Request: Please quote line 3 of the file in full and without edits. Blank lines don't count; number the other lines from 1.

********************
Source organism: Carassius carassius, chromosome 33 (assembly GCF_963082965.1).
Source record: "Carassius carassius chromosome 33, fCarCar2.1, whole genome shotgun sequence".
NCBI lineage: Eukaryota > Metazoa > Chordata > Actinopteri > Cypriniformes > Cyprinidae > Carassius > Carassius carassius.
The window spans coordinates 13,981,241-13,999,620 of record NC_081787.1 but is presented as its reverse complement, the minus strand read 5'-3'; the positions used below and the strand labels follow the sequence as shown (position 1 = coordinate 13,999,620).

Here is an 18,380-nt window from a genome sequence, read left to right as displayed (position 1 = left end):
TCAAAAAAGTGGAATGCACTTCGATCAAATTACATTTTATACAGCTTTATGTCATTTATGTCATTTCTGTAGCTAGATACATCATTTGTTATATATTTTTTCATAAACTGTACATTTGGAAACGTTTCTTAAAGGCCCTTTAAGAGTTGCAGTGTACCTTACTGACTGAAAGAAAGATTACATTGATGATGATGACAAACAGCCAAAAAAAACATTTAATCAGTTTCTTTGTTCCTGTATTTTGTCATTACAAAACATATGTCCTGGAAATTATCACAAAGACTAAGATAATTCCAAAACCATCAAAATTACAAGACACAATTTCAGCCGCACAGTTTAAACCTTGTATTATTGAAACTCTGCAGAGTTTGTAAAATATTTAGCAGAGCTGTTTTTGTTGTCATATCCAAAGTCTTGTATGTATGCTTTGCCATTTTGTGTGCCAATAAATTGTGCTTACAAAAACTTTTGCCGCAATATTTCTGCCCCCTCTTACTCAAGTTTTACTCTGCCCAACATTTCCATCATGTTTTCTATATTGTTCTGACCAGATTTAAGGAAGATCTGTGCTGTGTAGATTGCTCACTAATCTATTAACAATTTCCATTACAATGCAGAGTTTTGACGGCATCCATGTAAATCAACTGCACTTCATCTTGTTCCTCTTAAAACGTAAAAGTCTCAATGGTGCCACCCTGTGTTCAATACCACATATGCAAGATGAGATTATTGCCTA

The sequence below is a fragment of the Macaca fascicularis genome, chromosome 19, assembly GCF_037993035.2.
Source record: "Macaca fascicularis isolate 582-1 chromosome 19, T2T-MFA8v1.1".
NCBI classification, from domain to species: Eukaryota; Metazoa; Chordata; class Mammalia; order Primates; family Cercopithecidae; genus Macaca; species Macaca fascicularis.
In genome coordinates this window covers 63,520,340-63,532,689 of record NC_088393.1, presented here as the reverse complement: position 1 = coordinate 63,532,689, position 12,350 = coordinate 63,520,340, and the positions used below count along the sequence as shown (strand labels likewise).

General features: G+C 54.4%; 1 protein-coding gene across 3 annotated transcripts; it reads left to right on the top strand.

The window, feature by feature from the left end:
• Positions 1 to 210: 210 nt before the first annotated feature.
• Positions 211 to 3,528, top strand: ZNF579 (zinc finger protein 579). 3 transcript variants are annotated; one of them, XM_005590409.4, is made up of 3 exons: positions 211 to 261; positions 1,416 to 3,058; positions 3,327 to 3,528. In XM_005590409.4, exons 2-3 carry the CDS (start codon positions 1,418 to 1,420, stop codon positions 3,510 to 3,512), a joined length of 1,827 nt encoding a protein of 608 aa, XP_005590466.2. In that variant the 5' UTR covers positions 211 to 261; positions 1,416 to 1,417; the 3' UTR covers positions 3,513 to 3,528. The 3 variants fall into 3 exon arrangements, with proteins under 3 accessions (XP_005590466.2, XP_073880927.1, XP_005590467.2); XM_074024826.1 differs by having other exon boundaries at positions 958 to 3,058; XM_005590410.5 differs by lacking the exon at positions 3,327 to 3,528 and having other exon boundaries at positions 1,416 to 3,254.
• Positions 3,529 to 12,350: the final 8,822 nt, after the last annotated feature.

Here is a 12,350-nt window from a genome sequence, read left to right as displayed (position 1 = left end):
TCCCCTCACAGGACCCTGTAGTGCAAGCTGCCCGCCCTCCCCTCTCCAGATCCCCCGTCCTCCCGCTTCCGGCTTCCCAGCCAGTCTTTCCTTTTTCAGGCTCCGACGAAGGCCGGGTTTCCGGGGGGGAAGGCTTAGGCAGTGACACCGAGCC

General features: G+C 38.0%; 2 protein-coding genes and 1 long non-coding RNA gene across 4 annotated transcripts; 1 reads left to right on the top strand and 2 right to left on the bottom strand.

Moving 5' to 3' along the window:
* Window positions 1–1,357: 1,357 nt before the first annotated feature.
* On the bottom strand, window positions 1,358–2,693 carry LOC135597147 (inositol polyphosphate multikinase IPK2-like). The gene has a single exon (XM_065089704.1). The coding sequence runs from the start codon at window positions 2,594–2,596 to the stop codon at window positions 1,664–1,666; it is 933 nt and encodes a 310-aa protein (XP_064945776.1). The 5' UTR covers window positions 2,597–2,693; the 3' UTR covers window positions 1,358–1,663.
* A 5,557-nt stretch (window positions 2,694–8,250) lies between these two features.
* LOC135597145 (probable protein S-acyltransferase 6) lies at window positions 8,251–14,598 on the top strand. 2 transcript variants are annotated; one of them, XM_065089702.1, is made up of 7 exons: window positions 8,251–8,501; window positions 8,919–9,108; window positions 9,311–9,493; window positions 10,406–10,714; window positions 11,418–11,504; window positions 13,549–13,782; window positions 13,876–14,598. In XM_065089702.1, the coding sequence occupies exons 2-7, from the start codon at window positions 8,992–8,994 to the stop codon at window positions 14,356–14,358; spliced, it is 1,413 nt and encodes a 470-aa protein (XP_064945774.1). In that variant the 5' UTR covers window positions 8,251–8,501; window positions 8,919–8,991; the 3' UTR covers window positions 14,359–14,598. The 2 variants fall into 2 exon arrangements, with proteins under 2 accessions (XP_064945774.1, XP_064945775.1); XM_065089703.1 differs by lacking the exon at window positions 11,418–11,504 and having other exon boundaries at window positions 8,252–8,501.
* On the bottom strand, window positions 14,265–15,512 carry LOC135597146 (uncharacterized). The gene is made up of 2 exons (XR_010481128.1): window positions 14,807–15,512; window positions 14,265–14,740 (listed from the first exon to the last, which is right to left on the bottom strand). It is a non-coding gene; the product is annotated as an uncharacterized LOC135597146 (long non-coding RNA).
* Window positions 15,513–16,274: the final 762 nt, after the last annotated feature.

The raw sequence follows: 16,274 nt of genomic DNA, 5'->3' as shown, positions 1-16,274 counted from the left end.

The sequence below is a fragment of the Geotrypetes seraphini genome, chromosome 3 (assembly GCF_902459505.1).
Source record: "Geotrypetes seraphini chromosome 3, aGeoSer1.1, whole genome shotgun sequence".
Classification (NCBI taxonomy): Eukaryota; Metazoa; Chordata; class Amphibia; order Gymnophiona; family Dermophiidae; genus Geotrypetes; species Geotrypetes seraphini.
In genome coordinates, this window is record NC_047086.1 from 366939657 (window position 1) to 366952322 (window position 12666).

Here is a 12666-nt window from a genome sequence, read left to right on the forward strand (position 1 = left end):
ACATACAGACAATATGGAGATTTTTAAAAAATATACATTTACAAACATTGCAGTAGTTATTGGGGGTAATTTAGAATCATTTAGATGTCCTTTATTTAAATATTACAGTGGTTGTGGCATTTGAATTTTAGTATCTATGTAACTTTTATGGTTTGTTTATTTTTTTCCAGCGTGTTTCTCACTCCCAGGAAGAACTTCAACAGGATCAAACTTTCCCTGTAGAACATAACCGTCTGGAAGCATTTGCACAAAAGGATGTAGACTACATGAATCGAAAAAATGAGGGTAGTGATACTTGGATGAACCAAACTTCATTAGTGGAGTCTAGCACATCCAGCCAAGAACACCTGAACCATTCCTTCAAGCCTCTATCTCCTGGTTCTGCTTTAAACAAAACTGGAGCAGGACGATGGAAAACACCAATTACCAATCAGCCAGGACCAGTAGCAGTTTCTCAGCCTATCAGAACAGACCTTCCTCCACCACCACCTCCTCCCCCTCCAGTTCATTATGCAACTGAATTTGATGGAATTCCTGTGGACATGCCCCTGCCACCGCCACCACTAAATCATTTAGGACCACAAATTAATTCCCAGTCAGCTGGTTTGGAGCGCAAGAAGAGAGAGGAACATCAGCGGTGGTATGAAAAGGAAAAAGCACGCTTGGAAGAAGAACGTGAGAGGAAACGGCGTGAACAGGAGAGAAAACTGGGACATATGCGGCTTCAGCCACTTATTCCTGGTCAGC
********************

NCBI lineage: Eukaryota > Metazoa > Chordata > Actinopteri > Cypriniformes > Cyprinidae > Carassius > Carassius carassius.